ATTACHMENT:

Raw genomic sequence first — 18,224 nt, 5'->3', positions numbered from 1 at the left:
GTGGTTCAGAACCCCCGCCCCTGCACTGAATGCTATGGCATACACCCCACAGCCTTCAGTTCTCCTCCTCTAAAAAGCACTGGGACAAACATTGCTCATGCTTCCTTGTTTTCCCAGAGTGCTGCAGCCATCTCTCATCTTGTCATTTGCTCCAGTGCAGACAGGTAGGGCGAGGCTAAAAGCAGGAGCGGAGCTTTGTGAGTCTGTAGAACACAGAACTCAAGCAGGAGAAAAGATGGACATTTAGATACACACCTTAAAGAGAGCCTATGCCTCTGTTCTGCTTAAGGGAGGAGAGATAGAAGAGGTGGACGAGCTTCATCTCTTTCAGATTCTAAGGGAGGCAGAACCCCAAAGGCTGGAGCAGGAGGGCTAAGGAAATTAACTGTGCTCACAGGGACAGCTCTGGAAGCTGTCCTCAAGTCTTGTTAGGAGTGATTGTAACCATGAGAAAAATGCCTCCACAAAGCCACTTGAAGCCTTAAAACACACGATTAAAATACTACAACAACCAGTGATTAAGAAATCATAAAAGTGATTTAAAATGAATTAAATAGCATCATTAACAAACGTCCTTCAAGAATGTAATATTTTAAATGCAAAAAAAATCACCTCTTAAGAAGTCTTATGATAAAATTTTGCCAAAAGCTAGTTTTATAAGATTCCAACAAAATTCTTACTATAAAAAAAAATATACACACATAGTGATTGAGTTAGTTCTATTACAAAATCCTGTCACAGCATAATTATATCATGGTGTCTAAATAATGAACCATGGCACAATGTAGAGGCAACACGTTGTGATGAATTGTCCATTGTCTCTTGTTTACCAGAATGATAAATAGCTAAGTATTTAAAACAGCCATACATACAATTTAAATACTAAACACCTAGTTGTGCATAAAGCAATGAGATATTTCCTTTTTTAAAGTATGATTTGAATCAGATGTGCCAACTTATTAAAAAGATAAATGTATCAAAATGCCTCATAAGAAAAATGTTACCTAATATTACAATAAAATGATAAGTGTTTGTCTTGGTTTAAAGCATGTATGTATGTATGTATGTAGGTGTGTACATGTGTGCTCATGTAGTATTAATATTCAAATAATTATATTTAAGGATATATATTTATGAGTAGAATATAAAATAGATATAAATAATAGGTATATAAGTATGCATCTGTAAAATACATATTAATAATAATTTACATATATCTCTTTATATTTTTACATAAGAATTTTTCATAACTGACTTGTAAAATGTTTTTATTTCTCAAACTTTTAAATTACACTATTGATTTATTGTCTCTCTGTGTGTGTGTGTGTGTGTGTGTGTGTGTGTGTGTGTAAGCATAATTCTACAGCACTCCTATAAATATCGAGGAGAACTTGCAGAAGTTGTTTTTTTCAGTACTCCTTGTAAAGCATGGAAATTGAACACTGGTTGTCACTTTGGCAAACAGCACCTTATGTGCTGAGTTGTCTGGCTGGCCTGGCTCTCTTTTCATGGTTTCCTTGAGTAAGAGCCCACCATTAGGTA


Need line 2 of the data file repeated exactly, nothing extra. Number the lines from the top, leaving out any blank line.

GTGGTTCAGAACCCCCGCCCCTGCACTGAATGCTATGGCATACACCCCACAGCCTTCAGTTCTCCTCCTCTAAAAAGCACTGGGACAAACATTGCTCATGCTTCCTTGTTTTCCCAGAGTGCTGCAGCCATCTCTCATCTTGTCATTTGCTCCAGTGCAGACAGGTAGGGCGAGGCTAAAAGCAGGAGCGGAGCTTTGTGAGTCTGTAGAACACAGAACTCAAGCAGGAGAAAAGATGGACATTTAGATACACACCTTAAAGAGAGCCTATGCCTCTGTTCTGCTTAAGGGAGGAGAGATAGAAGAGGTGGACGAGCTTCATCTCTTTCAGATTCTAAGGGAGGCAGAACCCCAAAGGCTGGAGCAGGAGGGCTAAGGAAATTAACTGTGCTCACAGGGACAGCTCTGGAAGCTGTCCTCAAGTCTTGTTAGGAGTGATTGTAACCATGAGAAAAATGCCTCCACAAAGCCACTTGAAGCCTTAAAACACACGATTAAAATACTACAACAACCAGTGATTAAGAAATCATAAAAGTGATTTAAAATGAATTAAATAGCATCATTAACAAACGTCCTTCAAGAATGTAATATTTTAAATGCAAAAAAAATCACCTCTTAAGAAGTCTTATGATAAAATTTTGCCAAAAGCTAGTTTTATAAGATTCCAACAAAATTCTTACTATAAAAAAAAATATACACACATAGTGATTGAGTTAGTTCTATTACAAAATCCTGTCACAGCATAATTATATCATGGTGTCTAAATAATGAACCATGGCACAATGTAGAGGCAACACGTTGTGATGAATTGTCCATTGTCTCTTGTTTACCAGAATGATAAATAGCTAAGTATTTAAAACAGCCATACATACAATTTAAATACTAAACACCTAGTTGTGCATAAAGCAATGAGATATTTCCTTTTTTAAAGTATGATTTGAATCAGATGTGCCAACTTATTAAAAAGATAAATGTATCAAAATGCCTCATAAGAAAAATGTTACCTAATATTACAATAAAATGATAAGTGTTTGTCTTGGTTTAAAGCATGTATGTATGTATGTATGTAGGTGTGTACATGTGTGCTCATGTAGTATTAATATTCAAATAATTATATTTAAGGATATATATTTATGAGTAGAATATAAAATAGATATAAATAATAGGTATATAAGTATGCATCTGTAAAATACATATTAATAATAATTTACATATATCTCTTTATATTTTTACATAAGAATTTTTCATAACTGACTTGTAAAATGTTTTTATTTCTCAAACTTTTAAATTACACTATTGATTTATTGTCTCTCTGTGTGTGTGTGTGTGTGTGTGTGTGTGTGTGTGTGTAAGCATAATTCTACAGCACTCCTATAAATATCGAGGAGAACTTGCAGAAGTTGTTTTTTTCAGTACTCCTTGTAAAGCATGGAAATTGAACACTGGTTGTCACTTTGGCAAACAGCACCTTATGTGCTGAGTTGTCTGGCTGGCCTGGCTCTCTTTTCATGGTTTCCTTGAGTAAGAGCCCACCATTAGGTA